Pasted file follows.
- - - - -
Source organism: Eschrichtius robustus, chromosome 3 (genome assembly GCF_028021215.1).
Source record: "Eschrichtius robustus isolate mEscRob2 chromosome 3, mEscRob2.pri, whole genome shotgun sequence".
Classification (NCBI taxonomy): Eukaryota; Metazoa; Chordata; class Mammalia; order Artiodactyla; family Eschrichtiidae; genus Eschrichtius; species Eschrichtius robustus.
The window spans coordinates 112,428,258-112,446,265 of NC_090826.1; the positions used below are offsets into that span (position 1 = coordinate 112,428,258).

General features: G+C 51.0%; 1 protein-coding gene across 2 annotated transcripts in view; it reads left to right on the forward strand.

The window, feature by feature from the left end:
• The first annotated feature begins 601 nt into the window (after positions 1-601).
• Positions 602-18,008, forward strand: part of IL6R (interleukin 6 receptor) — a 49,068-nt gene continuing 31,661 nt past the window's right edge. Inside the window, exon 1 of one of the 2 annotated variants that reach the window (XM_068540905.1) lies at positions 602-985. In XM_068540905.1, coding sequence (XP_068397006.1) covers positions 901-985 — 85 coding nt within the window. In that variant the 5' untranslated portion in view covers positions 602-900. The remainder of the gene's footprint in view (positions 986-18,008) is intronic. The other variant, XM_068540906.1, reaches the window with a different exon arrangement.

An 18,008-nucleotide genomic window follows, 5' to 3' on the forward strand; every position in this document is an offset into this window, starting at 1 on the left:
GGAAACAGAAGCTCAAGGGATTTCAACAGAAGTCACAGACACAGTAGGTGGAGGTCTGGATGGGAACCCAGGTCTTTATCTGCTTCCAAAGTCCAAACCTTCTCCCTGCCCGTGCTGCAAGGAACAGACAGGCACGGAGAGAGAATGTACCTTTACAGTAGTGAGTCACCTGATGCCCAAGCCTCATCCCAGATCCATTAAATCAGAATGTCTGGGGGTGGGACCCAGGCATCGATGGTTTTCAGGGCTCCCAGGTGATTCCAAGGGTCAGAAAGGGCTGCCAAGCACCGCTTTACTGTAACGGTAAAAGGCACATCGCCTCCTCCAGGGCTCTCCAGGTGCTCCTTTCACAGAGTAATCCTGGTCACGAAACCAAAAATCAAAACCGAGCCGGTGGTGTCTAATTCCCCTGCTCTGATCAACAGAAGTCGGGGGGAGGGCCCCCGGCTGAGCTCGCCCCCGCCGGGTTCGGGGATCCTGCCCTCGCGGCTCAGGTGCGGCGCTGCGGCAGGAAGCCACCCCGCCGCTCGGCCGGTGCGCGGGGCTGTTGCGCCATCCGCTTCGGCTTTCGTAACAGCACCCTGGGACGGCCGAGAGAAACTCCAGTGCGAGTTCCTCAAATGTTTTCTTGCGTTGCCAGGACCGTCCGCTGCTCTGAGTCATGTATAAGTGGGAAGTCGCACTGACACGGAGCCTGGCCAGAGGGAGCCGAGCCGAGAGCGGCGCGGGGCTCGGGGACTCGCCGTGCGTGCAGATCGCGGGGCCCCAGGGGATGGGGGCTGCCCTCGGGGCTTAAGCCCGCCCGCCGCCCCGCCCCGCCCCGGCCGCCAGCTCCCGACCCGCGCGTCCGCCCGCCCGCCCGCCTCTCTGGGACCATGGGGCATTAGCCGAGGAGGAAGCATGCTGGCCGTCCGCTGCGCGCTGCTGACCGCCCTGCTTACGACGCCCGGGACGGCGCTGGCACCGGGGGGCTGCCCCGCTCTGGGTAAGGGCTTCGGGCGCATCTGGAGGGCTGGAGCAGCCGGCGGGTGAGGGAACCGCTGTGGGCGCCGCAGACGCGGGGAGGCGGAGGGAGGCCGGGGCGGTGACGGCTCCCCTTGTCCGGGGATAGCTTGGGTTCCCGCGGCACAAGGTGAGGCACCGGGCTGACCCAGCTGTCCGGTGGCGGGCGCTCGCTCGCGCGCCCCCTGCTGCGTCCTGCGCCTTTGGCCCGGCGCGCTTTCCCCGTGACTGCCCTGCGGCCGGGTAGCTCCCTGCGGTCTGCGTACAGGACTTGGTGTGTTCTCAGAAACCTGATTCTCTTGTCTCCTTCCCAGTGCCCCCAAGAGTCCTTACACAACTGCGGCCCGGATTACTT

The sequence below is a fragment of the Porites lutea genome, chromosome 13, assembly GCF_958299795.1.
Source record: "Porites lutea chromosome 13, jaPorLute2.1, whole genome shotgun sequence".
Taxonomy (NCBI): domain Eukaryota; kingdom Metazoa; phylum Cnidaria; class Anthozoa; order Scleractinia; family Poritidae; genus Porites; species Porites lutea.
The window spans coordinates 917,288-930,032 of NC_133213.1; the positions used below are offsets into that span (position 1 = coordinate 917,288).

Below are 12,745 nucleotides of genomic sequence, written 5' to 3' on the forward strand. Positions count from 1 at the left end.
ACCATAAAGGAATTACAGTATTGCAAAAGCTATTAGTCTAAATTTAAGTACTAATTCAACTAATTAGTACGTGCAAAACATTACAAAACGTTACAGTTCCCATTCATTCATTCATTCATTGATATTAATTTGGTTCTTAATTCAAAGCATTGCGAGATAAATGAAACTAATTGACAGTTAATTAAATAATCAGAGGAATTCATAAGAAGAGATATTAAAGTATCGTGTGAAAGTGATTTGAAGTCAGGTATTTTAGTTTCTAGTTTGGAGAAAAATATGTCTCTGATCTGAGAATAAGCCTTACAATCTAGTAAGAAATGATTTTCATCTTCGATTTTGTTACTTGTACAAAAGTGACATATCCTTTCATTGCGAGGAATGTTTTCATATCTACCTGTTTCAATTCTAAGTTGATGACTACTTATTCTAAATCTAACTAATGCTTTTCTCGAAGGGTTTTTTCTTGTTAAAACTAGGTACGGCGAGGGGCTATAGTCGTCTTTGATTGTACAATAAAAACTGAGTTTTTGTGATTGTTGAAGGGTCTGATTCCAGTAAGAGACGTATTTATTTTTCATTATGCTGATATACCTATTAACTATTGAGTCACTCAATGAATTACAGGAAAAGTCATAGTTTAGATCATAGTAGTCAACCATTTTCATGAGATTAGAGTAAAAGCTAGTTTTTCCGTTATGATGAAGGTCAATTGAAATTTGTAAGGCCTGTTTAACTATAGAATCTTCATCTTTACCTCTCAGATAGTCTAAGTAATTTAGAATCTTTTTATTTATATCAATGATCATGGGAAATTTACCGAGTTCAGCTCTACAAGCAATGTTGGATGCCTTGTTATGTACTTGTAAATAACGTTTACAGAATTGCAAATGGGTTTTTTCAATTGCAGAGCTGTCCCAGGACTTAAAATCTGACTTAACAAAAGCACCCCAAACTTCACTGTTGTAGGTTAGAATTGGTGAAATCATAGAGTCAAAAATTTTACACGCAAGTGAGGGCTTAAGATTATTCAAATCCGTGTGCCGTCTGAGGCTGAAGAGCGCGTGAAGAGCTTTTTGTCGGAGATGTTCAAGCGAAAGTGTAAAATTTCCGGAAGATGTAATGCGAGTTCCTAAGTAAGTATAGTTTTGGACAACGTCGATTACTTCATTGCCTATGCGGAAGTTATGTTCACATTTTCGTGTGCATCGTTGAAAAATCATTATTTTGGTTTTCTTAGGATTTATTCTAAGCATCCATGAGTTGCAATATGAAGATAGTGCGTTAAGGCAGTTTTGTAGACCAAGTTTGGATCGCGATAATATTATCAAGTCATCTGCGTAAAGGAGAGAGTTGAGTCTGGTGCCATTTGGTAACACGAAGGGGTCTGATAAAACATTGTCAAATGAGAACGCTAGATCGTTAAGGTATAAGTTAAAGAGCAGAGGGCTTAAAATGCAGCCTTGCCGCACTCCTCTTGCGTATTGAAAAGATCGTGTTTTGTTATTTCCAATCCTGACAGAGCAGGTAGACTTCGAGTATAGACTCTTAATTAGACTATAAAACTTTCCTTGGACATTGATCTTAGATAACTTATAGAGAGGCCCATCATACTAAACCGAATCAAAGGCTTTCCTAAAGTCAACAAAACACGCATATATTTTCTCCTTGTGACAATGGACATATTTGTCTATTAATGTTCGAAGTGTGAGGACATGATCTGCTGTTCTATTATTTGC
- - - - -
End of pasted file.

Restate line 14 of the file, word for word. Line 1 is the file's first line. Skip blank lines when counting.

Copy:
The window spans coordinates 917,288-930,032 of NC_133213.1; the positions used below are offsets into that span (position 1 = coordinate 917,288).